A United Nations team of weapons inspectors has returned to Syria to continue their investigation into allegations of chemical weapons use during the country's civil war.

Lebanese airport officials told the Associated Press that the team, led by Swedish expert Ake Sellstrom, arrived in Beirut Wednesday morning on its way back to Syria. Reuters reported that at least eight members of the team were seen arriving at a Damascus hotel in a convoy of five United Nations cars at around midday Wednesday.

A statement by the U.N. on Tuesday said the inspectors will use their new visit to gather evidence from the alleged chemical weapons attack on March 19 on the village of Khan al Assal outside the city of Aleppo, which was captured by the rebels in July.

All officials spoke on condition of anonymity because they were not authorized to talk to the media.

A report following the inspectors' previous trip said nerve agent sarin was used in an August attack near Damascus.

The U.S. and its allies say President Bashar Assad's regime was behind the attack. Washington says the attack killed 1,400 people. Activist groups gave significantly lower death tolls, but still in the hundreds.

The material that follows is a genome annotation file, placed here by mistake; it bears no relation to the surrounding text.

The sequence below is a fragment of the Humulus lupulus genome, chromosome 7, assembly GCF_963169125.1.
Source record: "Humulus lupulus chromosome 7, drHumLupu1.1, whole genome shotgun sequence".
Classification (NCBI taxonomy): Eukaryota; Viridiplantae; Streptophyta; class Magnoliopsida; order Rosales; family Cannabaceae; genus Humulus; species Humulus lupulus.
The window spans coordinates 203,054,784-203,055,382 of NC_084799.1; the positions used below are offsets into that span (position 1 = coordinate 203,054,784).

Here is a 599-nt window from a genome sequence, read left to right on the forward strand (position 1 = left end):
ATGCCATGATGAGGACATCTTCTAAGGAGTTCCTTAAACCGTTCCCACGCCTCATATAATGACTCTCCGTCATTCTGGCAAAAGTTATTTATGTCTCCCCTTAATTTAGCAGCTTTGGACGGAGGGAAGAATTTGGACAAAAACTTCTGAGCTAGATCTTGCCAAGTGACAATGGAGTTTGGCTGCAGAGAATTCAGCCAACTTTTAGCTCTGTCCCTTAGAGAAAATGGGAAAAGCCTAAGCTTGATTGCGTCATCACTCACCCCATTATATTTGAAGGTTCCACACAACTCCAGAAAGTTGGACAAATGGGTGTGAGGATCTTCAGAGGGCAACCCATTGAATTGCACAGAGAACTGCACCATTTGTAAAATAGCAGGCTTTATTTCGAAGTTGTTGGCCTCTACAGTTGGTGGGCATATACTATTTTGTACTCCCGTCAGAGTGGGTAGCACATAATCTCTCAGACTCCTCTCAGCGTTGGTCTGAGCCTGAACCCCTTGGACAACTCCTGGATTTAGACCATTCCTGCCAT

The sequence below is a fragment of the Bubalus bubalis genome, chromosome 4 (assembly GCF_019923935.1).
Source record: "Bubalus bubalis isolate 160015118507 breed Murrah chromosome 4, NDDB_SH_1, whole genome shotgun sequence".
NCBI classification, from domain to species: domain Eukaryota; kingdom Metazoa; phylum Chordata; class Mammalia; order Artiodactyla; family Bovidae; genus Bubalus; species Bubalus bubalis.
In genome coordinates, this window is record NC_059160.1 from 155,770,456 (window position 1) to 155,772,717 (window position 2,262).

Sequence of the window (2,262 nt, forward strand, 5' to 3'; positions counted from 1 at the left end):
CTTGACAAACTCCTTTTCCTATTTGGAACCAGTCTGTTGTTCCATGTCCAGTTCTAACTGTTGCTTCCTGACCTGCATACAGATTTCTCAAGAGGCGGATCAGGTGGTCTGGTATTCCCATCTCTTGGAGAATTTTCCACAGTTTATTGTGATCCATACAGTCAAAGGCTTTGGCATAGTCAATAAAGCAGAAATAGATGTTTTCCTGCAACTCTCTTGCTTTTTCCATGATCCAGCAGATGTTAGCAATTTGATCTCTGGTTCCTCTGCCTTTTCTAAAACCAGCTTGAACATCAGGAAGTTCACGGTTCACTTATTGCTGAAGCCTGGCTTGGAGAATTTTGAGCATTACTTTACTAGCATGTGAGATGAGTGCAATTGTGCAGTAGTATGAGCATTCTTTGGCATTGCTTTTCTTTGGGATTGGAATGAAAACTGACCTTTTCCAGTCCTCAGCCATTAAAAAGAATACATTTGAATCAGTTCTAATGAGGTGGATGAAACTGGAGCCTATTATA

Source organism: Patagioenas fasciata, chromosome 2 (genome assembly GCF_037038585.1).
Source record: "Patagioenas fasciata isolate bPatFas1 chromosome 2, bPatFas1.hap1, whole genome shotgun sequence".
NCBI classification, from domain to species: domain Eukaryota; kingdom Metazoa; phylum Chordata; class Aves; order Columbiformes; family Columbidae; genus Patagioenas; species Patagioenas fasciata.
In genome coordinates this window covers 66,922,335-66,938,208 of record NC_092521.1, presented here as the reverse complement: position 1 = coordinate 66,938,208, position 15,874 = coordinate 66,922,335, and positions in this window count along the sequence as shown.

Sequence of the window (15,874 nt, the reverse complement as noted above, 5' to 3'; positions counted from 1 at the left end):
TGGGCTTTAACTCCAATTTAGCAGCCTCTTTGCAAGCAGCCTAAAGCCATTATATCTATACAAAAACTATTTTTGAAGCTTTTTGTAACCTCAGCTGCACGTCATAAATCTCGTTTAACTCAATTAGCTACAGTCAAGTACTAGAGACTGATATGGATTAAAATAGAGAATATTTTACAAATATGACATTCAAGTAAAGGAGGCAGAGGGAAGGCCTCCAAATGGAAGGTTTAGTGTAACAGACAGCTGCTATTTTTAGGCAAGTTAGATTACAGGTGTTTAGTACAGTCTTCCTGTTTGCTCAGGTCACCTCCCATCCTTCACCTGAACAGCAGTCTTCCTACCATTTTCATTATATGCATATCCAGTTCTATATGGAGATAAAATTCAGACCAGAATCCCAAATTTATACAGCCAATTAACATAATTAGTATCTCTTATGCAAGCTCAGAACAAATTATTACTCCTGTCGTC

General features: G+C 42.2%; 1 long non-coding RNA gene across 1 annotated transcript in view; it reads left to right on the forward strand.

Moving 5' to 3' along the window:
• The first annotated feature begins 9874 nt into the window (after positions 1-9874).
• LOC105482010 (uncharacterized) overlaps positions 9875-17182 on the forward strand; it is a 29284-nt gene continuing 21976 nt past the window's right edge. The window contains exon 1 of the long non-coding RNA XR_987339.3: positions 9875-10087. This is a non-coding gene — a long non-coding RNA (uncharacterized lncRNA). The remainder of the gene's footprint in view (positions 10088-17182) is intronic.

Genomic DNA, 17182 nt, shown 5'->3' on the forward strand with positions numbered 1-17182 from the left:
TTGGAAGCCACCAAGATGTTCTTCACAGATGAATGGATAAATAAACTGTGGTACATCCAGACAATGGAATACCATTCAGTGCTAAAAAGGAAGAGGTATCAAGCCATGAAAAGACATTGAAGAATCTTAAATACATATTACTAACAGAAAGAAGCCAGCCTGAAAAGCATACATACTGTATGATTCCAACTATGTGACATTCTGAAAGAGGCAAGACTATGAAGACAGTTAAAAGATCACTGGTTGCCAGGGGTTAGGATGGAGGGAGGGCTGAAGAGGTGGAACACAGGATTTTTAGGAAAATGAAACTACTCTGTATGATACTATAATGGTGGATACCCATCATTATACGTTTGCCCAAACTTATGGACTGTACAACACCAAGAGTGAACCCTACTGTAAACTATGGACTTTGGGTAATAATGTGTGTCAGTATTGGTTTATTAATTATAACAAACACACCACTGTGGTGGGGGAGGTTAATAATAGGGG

Meanwhile, several Syrian rebel groups, including a powerful Al Qaeda-linked faction, say they reject the authority of the Western-backed opposition coalition in exile.

In a joint statement released on Wednesday, 13 rebel groups led by the Al Qaeda-linked Nusra Front slammed the Turkey-based Syrian National Coalition, saying it no longer represents their interests.

The statement also called on all those fighting to topple President Bashar Assad's regime to unite under a "clear Islamic framework" -- an apparent reference to the Al Qaeda faction's aspirations to create an Islamic state in Syria.

The Associated Press contributed to this report.